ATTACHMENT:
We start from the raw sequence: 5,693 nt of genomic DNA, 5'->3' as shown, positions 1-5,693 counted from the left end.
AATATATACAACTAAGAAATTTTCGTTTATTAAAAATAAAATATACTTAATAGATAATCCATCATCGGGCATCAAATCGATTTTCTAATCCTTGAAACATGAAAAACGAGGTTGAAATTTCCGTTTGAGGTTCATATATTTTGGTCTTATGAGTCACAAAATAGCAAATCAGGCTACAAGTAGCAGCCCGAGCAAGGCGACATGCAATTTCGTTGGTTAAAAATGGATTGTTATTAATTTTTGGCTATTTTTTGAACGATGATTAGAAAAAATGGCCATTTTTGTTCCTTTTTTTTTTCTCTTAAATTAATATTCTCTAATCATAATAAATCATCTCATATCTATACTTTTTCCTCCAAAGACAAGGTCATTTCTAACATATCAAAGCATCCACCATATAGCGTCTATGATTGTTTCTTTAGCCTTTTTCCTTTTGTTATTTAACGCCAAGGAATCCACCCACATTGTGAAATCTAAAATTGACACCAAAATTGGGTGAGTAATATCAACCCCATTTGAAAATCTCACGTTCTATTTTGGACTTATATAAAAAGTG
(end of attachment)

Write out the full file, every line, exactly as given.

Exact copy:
We start from the raw sequence: 5,693 nt of genomic DNA, 5'->3' as shown, positions 1-5,693 counted from the left end.
AATATATACAACTAAGAAATTTTCGTTTATTAAAAATAAAATATACTTAATAGATAATCCATCATCGGGCATCAAATCGATTTTCTAATCCTTGAAACATGAAAAACGAGGTTGAAATTTCCGTTTGAGGTTCATATATTTTGGTCTTATGAGTCACAAAATAGCAAATCAGGCTACAAGTAGCAGCCCGAGCAAGGCGACATGCAATTTCGTTGGTTAAAAATGGATTGTTATTAATTTTTGGCTATTTTTTGAACGATGATTAGAAAAAATGGCCATTTTTGTTCCTTTTTTTTTTCTCTTAAATTAATATTCTCTAATCATAATAAATCATCTCATATCTATACTTTTTCCTCCAAAGACAAGGTCATTTCTAACATATCAAAGCATCCACCATATAGCGTCTATGATTGTTTCTTTAGCCTTTTTCCTTTTGTTATTTAACGCCAAGGAATCCACCCACATTGTGAAATCTAAAATTGACACCAAAATTGGGTGAGTAATATCAACCCCATTTGAAAATCTCACGTTCTATTTTGGACTTATATAAAAAGTG